This might be hard to take. But it might be true. And it might turn out to be helpful. That is, once the sting to your pride fades away a little bit.

Alright. Here goes:

You are not the expert.

There are so many kinds of marketing in the real estate industry that are focused on positioning agents and brokers as experts. Experts of neighborhoods. Experts of negotiation. Experts helping people understand their housing needs. Experts of marketing. Experts of technology. Experts of social media or SEO or radio advertising.

That’s a lot of expertise.

And all this expertise is required because the corollary marketing meme that precedes all this expertise is about how a housing transaction is the biggest, most emotional, most important financial decision of a lifetime. Think of your children!

First generate fear and anxiety, then offer yourself — and your expertise — as savior. This marketing technique might work in a sort of sheepherding way to funnel consumers as leads into a sales process. There’s certainly data to back that up.

But it might not be very good at building relationships with people. In times of change, especially rapid change, relationships with people are going to be more valuable than databases full of leads. When you’re learning new skills and identifying new opportunities and threats, relationships with people are valuable.

The leveling of expertise-based hierarchies brought about by digital technologies is astounding. It has been going on for many decades now, chipping away at the edges. We could craft a new Niemõller’s lament that starts with "First they came for the typographers" and progresses through the newsroom and out into the professions. Real estate expertise may be no better.

With the addition of the social layer to digital technologies, direct and personally verifiable "expertise" is with us at all times, chirping away in our pockets. An aggregated neighborhood expert is right there encoded into an app. An entire encyclopedia of negotiation is a few keystrokes into a search browser.

What is expertise in this kind of environment? What value is there to being an "expert" in this sort of world? The only thing that can be done is beat the drum of fear all the louder (and there are many who sell bigger, faster and louder drums to make this possible).

I’m thinking about this because I’ve been hanging out in New York enjoying a bunch of geeky symposiums and lectures, feeding my brain a bit. And while here I’ve been staying with a friend who lives in Brooklyn. He’s a little media-shy, but I’ll tell you a little bit about him.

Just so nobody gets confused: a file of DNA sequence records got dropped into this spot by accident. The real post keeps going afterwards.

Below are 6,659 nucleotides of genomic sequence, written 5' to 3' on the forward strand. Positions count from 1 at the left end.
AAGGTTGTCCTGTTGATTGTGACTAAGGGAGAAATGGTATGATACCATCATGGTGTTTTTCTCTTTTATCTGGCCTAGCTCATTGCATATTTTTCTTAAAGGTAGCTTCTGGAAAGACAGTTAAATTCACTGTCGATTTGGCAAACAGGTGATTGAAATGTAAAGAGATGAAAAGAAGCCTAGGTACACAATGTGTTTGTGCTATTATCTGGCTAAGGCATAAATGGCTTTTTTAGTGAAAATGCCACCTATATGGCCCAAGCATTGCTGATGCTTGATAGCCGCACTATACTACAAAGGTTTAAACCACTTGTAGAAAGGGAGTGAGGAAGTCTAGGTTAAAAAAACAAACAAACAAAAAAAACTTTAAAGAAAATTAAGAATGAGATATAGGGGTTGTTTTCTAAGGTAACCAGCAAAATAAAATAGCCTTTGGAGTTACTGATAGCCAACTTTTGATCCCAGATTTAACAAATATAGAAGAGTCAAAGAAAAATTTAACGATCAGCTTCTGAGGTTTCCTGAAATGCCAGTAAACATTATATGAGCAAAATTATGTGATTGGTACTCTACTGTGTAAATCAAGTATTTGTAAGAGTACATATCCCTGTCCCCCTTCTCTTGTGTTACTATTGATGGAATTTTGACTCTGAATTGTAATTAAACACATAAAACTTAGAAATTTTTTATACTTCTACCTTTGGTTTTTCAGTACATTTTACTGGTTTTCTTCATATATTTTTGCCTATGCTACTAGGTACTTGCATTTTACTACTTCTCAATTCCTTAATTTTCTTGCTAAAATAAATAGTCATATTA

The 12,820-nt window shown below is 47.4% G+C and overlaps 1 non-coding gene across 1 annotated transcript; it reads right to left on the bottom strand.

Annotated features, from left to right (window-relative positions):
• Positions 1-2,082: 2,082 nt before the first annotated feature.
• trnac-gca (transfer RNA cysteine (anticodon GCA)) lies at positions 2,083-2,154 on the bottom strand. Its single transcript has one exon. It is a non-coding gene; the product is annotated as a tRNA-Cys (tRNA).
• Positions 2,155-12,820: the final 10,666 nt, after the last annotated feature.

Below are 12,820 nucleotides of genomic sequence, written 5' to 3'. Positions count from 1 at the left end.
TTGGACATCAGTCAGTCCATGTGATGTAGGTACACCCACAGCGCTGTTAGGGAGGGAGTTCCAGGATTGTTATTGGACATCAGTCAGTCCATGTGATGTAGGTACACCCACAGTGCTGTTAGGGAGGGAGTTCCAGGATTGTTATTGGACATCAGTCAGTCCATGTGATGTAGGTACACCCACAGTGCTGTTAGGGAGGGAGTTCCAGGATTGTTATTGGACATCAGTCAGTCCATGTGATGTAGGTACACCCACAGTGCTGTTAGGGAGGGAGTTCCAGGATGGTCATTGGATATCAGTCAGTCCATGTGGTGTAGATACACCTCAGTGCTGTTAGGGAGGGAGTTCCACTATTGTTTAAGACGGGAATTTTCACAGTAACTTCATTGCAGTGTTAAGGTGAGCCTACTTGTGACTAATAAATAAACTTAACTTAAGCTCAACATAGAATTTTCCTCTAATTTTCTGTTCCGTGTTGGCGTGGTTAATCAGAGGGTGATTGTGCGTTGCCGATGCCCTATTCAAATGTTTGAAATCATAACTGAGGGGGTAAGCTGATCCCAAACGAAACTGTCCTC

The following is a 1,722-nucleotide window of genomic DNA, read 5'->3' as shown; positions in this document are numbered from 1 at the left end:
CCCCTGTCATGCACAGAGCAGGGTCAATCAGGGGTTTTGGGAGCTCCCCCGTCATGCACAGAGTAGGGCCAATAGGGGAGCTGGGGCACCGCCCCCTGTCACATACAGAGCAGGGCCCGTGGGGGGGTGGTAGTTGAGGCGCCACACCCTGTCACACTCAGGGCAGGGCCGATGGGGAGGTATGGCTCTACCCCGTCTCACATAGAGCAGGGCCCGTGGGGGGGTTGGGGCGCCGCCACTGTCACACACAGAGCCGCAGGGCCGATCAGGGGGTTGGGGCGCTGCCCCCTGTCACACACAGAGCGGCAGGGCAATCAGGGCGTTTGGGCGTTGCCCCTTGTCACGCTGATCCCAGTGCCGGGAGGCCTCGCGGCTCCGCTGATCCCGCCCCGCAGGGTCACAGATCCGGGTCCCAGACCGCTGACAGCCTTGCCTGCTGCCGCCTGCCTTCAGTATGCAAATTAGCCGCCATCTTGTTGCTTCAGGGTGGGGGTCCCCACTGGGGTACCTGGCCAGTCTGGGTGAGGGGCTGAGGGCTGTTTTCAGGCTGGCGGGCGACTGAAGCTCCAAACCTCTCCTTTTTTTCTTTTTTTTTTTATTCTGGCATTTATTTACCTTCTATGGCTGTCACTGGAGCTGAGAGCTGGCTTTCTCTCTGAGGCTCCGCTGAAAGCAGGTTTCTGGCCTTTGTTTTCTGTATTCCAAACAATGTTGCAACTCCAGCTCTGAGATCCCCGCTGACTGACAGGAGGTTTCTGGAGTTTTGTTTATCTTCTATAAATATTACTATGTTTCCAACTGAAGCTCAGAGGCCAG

I joke with him that he’s the Lorax of Brooklyn. He’s a forester (or, I guess in this case, an arborist) for the city. He knows the trees of New York like nobody’s business. He knows how they live, and what kind of tree works best in which neighborhoods and conditions.

He was recently promoted so that now he is involved with all new projects across all of the city, helping the design and construction crews put in trees that will serve the city well for many years past the ribbon-cutting ceremonies.

My friend is an actual expert. He knows more about neighborhoods in New York than many of the "No. 1 experts" out there. Certainly his domain of knowledge is limited — he knows trees and things related to them: light; traffic; soil compaction; human behavior that helps/harms trees; attitudes and policies around land use; varieties of trees; city climate projections; and so on. But he is, truly, an expert. And he’s continuing to refine his knowledge and add to his skill set in his new, expanded role.

But if you met him he is the last guy who would ever say he’s an expert. He’s just trying to get his job done and help his team, his city and the people he works with.

In a world where the value of expertise is diminishing daily, people who do good work and maintain focus become acknowledged as valuable resources, whether they claim expertise or not.

And that’s really the powerful mirror of the social layer on the Web: Expertise is granted, not proclaimed. We can all select from a wide variety of sources to find someone we personally trust to guide us in decision-making. This is far deeper than friend-of-a-friend marketing.

If real estate professionals can lay down the burden of expertise and instead get to know, learn from and support the work of practitioners and people who live in the neighborhoods, then there’s a different value proposition that comes into play.

Building a brand based on the value of relationships instead of the fire and brimstone of big decisions and expertise is a different path, but one that may be more sustainable in the face of devalued expertise.

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